In this YouTube video, Eri shows the features and luxury of this newly arrived aircraft. Gilang Widya Pramana, nicknamed Crazy Rich Malang, is the owner of a private jet. In an interview with Eri, Pramana said he chose the Cessna Citation Latitude because the plane’s price was affordable and it had luxurious facilities. Eri coughed when he heard Pramana say that the price of this private jet was affordable. For most Indonesians, this private jet costs IDR 280 billion (NZD 27,050,000) is far above a dream and will never be possible to have in life.
However, about a year after this video was released, a Twitter user expressed his suspicions about Pramana’s ownership of the private jet. His doubts were proven; it turned out that the private jet did not belong to Pramana. In a press conference in March 2022, Pramana finally admitted that this private jet was only chartered (Dewi, 2022).
Just like Kenz, Pramana amassed his fortune in a short time. He came from a middle-class family and previously had various professions, such as owning a motorcycle washing business and being a freelance tour leader. His wealth had snowballed since 2015 when he and his wife opened a skincare business under the brand MS Glow.
In contrast to Kenz, who has gone through a celebrity capital life cycle from the acquisition stage to an irreversible abrupt downfall, Pramana is still in the acquisition stage, where he continues to acquire celebrity capital. Therefore, this case analysis focuses on the acquisition stage. The process of collecting celebrity capital in this acquisition stage is called Brooks et al, as an influencer celebrification.
Influencer celebrification is the process of collecting celebrity capital by social media influencers in the social media ecosystem (Brooks et al., 2021). According to Brooks et al., there are three types of celebrification influencers; generative, collaborative, and evaluative practices. These three types of influencer celebrification often overlap or recur.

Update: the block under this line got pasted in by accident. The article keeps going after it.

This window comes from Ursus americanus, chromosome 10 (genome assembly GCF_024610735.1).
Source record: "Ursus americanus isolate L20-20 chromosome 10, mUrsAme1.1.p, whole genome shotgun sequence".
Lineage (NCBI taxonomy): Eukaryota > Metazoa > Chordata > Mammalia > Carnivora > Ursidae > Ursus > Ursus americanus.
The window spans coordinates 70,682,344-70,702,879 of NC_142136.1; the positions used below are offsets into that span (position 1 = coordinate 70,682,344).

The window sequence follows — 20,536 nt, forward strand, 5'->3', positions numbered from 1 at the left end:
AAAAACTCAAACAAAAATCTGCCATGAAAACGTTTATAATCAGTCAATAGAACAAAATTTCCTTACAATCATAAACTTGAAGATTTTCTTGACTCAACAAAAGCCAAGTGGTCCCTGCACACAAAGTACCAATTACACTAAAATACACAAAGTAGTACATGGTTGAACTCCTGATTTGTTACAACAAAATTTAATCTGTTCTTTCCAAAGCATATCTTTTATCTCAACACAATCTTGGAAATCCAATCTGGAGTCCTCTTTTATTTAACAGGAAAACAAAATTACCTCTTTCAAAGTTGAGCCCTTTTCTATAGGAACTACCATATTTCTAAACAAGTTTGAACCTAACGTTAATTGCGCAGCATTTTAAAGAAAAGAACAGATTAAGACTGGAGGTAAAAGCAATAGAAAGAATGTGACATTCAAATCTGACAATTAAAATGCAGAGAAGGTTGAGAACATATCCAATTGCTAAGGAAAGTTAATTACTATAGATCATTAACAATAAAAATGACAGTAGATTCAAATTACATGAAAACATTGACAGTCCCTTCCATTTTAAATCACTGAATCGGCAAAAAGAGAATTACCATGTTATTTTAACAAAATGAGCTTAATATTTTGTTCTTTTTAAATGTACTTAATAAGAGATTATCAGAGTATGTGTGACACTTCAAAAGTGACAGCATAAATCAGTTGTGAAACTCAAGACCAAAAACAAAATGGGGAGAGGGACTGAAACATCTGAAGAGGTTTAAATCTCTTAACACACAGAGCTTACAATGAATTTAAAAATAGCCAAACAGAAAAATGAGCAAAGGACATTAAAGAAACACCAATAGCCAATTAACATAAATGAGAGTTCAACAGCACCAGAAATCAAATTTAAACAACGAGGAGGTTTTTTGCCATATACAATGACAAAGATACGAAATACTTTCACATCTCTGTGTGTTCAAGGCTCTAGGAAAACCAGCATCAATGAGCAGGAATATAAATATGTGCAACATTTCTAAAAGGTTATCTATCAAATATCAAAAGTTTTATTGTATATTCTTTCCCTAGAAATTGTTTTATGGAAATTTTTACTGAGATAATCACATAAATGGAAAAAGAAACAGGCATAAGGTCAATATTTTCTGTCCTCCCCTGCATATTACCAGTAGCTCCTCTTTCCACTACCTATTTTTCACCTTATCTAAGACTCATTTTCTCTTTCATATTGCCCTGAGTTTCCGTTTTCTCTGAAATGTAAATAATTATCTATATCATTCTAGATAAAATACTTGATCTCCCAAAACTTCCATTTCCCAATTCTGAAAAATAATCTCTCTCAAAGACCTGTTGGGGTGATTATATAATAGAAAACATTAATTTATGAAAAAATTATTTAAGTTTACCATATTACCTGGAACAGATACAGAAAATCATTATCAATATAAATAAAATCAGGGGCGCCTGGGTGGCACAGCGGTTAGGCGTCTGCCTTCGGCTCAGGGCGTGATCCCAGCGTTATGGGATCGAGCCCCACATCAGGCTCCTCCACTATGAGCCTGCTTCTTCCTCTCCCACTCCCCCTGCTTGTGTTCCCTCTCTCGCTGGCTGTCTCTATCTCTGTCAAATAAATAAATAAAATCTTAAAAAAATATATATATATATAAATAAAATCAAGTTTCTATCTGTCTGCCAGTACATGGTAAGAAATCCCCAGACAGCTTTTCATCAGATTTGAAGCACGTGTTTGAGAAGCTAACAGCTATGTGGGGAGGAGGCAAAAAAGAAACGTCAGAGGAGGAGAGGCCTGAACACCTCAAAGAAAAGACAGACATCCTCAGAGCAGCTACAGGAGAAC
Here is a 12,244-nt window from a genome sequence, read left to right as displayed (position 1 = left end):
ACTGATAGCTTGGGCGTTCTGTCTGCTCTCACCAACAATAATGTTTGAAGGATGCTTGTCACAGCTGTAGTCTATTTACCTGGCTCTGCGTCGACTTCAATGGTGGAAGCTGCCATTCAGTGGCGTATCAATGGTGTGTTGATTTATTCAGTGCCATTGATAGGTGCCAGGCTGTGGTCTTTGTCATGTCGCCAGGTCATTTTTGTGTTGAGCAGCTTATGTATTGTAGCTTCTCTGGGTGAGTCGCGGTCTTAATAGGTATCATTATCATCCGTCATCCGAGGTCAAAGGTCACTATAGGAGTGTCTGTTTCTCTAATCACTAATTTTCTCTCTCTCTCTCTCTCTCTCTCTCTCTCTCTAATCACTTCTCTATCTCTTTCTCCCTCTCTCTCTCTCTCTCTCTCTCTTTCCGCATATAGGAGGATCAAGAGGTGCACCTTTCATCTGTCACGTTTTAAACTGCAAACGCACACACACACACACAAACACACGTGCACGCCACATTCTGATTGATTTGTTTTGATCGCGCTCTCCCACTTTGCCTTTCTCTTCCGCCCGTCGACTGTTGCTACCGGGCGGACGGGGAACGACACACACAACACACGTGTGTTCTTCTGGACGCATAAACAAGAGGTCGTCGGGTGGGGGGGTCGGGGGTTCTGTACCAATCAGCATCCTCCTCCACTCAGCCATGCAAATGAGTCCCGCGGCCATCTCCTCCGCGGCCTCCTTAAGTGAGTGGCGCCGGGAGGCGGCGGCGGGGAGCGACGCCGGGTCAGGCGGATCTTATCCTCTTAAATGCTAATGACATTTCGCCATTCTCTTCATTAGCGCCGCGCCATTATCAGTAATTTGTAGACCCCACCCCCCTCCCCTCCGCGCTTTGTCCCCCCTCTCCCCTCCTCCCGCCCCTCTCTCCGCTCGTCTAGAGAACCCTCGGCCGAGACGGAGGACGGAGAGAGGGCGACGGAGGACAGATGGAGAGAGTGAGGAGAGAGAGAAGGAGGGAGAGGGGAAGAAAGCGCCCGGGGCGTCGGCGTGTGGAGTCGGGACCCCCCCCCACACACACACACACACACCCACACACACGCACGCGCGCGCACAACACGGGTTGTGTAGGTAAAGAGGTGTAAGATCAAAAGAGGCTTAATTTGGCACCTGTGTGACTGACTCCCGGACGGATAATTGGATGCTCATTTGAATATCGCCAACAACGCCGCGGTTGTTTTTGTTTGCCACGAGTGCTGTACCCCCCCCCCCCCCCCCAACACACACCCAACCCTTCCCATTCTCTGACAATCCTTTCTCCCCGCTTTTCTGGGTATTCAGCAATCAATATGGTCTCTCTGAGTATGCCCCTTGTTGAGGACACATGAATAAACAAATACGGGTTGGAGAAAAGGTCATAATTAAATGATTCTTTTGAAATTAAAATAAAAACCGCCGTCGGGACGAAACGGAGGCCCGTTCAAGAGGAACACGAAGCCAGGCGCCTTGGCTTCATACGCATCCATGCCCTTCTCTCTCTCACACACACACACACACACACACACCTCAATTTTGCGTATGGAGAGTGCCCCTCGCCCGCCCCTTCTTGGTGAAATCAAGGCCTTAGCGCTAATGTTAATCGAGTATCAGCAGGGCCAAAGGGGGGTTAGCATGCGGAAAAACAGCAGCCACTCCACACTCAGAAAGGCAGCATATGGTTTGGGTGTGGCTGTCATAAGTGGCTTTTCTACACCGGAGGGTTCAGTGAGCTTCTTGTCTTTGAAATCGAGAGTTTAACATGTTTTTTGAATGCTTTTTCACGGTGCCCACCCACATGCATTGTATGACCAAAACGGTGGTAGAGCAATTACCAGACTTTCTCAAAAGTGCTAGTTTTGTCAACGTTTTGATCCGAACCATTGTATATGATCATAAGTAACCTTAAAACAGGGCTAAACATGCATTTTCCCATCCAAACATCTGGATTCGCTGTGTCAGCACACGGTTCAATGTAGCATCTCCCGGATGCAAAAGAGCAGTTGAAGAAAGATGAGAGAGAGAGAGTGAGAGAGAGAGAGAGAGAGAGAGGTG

Generative practices are when the acquisition of celebrity capital begins. In this stage, influencers work to gain followers (Brooks et al., 2021). In this stage, Pramana carries out a flex culture in the content on various social media to get celebrity capital. In carrying out these generative practices, his flexing is excessive and requires much money to get celebrity capital. An example is when he sponsored a side event at Paris Fashion Week to promote MS Glow skin care. MS Glow’s promotion to the Paris Fashion Week side event received much attention from the Indonesian public, significantly impacting celebrity capital acquisition.
The second is collaborative practices, namely expanding the acquisition of celebrity capital by establishing relationships with other influencers, fans, and other parties (Brooks et al., 2021). When they did content flexing about their sponsorship in Paris, they paid for several other influencers to go to Paris to create content. Another example of collaborative practice is when he shows off his private jet on YouTube. In addition to publishing private jet content on his YouTube channel, he invited several other YouTubers to create content about their private jets. Establishing relationships with other influencers makes their celebrity capital grow.